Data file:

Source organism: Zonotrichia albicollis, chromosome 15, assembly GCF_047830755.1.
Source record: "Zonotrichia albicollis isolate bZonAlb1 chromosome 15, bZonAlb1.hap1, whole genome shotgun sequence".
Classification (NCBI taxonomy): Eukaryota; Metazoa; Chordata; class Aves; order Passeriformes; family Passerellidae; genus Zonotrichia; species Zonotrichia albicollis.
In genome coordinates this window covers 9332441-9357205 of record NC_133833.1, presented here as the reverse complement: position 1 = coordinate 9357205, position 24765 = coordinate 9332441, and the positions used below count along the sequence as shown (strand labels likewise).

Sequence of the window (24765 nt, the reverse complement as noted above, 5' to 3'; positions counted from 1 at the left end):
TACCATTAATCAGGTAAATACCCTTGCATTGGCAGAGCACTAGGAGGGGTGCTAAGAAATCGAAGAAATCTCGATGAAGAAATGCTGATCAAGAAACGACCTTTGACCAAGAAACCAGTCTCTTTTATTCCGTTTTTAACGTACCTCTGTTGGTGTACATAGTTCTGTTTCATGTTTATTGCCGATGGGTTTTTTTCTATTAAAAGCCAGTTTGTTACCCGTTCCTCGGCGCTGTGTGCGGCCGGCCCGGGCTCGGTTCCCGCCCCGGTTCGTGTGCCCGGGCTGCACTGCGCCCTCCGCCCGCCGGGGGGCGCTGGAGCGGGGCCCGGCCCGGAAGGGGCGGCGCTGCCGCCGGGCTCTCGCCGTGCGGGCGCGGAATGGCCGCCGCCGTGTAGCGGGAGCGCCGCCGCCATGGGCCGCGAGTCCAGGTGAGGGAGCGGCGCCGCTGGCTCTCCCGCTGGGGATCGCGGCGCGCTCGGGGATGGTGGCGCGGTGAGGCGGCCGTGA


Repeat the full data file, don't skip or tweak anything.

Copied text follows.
Source organism: Zonotrichia albicollis, chromosome 15, assembly GCF_047830755.1.
Source record: "Zonotrichia albicollis isolate bZonAlb1 chromosome 15, bZonAlb1.hap1, whole genome shotgun sequence".
Classification (NCBI taxonomy): Eukaryota; Metazoa; Chordata; class Aves; order Passeriformes; family Passerellidae; genus Zonotrichia; species Zonotrichia albicollis.
In genome coordinates this window covers 9332441-9357205 of record NC_133833.1, presented here as the reverse complement: position 1 = coordinate 9357205, position 24765 = coordinate 9332441, and the positions used below count along the sequence as shown (strand labels likewise).

Sequence of the window (24765 nt, the reverse complement as noted above, 5' to 3'; positions counted from 1 at the left end):
TACCATTAATCAGGTAAATACCCTTGCATTGGCAGAGCACTAGGAGGGGTGCTAAGAAATCGAAGAAATCTCGATGAAGAAATGCTGATCAAGAAACGACCTTTGACCAAGAAACCAGTCTCTTTTATTCCGTTTTTAACGTACCTCTGTTGGTGTACATAGTTCTGTTTCATGTTTATTGCCGATGGGTTTTTTTCTATTAAAAGCCAGTTTGTTACCCGTTCCTCGGCGCTGTGTGCGGCCGGCCCGGGCTCGGTTCCCGCCCCGGTTCGTGTGCCCGGGCTGCACTGCGCCCTCCGCCCGCCGGGGGGCGCTGGAGCGGGGCCCGGCCCGGAAGGGGCGGCGCTGCCGCCGGGCTCTCGCCGTGCGGGCGCGGAATGGCCGCCGCCGTGTAGCGGGAGCGCCGCCGCCATGGGCCGCGAGTCCAGGTGAGGGAGCGGCGCCGCTGGCTCTCCCGCTGGGGATCGCGGCGCGCTCGGGGATGGTGGCGCGGTGAGGCGGCCGTGA